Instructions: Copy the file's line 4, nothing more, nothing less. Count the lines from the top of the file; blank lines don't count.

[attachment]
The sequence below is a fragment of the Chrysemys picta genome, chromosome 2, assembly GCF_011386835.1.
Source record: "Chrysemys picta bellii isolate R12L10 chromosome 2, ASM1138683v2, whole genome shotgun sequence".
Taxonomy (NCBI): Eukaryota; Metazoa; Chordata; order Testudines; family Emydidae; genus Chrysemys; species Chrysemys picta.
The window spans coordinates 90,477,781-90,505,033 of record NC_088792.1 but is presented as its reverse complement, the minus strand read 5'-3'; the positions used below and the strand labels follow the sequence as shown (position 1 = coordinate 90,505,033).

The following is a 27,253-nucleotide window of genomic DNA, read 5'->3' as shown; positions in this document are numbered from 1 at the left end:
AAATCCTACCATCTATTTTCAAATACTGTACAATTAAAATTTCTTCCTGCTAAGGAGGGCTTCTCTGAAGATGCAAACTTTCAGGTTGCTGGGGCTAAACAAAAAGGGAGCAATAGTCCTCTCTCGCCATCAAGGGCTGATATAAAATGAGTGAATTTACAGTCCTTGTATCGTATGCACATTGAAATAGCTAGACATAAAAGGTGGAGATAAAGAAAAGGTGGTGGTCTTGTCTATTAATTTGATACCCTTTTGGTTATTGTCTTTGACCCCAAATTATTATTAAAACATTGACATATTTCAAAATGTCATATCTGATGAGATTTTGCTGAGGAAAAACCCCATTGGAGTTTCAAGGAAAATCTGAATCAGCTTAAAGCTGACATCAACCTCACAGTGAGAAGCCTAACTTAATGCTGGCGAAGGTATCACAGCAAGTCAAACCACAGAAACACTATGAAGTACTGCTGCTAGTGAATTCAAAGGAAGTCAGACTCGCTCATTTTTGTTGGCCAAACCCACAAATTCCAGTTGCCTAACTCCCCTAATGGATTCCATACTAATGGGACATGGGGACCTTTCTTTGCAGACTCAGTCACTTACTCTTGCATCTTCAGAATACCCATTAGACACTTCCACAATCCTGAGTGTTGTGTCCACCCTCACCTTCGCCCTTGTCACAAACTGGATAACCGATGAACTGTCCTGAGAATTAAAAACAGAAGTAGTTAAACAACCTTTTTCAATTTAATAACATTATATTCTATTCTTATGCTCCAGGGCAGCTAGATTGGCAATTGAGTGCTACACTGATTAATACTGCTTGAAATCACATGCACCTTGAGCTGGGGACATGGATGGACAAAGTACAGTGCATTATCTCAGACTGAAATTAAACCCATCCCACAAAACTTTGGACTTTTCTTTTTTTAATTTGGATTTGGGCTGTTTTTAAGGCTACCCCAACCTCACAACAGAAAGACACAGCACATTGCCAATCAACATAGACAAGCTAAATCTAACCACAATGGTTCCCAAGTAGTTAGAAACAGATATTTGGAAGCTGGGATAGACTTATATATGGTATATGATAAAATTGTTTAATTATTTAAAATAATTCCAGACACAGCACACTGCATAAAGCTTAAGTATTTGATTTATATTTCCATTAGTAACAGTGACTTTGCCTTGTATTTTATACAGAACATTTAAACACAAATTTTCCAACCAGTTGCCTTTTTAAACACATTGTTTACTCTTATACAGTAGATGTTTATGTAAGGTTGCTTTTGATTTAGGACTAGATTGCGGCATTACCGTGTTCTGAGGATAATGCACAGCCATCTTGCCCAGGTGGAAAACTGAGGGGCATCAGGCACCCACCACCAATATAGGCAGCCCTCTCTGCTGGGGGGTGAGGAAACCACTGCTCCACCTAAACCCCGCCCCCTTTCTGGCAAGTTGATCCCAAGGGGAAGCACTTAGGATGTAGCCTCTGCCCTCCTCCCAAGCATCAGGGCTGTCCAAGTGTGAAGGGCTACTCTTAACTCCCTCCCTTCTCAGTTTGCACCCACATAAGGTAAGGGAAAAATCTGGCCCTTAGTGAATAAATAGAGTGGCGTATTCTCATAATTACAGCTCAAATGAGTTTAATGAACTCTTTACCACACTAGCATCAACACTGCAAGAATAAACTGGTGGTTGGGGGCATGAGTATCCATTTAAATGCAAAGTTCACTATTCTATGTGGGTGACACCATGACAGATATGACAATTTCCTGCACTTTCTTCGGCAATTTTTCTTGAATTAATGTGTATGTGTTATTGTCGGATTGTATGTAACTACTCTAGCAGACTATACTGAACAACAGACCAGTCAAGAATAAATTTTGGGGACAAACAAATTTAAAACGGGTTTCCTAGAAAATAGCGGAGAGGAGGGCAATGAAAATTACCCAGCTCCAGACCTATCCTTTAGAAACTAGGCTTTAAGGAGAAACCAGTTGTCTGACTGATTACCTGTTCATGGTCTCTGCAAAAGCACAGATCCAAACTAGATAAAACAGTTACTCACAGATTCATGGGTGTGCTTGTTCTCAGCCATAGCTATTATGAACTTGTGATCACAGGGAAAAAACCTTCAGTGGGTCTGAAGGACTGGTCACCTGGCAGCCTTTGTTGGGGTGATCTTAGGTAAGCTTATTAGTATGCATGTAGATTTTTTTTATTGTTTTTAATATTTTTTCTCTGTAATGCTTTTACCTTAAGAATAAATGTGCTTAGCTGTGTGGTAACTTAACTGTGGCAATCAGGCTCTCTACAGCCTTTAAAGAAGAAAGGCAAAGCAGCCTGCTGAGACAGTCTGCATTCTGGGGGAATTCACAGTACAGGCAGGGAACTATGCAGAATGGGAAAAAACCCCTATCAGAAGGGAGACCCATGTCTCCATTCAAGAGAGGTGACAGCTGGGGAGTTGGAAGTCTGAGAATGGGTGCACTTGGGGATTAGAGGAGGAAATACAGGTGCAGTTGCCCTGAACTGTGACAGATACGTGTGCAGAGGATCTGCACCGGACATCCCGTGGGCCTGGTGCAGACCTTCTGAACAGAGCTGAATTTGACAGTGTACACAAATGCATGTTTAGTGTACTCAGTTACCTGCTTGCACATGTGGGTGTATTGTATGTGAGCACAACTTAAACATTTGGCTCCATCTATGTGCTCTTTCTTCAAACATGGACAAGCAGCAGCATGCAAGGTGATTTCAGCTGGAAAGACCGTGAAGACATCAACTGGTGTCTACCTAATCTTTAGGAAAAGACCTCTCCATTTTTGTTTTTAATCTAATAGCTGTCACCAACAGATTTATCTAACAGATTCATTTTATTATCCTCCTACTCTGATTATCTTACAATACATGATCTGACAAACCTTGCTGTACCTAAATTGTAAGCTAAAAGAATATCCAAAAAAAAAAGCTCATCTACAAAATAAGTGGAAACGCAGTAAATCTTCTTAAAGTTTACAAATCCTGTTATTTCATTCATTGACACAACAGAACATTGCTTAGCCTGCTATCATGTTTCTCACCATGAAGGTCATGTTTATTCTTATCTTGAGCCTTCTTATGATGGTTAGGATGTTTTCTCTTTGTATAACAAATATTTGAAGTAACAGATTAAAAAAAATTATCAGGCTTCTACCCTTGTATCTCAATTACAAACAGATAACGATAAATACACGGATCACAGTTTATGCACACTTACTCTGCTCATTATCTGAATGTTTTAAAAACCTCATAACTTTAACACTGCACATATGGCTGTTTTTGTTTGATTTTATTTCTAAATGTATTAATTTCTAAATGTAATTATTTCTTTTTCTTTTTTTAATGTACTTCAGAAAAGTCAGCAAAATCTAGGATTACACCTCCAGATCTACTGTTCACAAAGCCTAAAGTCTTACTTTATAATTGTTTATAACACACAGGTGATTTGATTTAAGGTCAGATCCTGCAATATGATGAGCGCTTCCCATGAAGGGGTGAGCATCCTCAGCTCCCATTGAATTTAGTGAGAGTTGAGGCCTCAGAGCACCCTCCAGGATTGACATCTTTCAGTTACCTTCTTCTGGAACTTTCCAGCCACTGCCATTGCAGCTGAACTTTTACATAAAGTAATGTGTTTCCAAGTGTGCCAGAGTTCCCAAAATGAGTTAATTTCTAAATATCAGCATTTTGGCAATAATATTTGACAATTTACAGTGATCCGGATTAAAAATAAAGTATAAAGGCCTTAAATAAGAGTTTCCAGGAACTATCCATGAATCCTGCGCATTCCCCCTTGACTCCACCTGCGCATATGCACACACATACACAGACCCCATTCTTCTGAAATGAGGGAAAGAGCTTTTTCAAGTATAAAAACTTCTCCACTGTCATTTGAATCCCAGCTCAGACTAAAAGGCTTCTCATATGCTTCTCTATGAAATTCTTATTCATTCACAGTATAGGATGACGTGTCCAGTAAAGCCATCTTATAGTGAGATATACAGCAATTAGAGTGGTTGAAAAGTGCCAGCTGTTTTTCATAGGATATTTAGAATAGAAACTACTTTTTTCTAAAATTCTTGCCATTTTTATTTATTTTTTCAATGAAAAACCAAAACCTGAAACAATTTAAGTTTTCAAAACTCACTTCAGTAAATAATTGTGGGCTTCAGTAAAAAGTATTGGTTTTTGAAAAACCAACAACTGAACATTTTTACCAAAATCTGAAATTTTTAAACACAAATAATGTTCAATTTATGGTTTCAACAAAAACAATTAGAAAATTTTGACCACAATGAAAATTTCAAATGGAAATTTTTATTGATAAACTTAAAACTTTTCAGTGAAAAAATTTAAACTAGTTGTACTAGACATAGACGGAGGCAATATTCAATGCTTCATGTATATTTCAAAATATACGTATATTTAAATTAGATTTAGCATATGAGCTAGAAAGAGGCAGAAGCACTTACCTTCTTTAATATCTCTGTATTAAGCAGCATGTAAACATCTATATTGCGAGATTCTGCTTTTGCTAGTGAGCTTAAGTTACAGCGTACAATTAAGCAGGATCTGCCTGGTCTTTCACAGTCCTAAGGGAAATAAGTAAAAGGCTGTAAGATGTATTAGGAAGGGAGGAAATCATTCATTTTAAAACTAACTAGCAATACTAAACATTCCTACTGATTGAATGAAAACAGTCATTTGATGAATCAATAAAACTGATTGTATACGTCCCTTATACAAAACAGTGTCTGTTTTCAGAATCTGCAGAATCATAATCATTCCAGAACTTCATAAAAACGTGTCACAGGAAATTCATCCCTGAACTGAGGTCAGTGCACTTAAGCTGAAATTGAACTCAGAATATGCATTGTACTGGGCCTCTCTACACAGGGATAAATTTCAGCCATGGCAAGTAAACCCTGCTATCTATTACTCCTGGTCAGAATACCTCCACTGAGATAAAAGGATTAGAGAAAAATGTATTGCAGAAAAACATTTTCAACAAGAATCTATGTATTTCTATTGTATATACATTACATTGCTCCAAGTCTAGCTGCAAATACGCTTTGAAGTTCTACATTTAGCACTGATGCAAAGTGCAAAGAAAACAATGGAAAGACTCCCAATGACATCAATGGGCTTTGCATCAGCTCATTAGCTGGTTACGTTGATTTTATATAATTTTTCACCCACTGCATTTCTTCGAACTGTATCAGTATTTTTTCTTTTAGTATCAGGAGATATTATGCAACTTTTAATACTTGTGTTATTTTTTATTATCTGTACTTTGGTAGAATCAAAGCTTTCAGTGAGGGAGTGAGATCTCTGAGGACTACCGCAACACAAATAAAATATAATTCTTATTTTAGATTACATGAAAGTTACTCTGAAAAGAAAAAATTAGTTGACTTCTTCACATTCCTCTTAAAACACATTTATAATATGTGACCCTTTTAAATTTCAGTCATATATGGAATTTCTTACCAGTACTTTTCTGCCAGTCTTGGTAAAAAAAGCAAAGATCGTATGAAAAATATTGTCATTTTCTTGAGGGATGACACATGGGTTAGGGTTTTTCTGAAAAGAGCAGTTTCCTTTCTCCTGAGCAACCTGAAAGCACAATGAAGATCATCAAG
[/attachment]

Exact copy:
The window spans coordinates 90,477,781-90,505,033 of record NC_088792.1 but is presented as its reverse complement, the minus strand read 5'-3'; the positions used below and the strand labels follow the sequence as shown (position 1 = coordinate 90,505,033).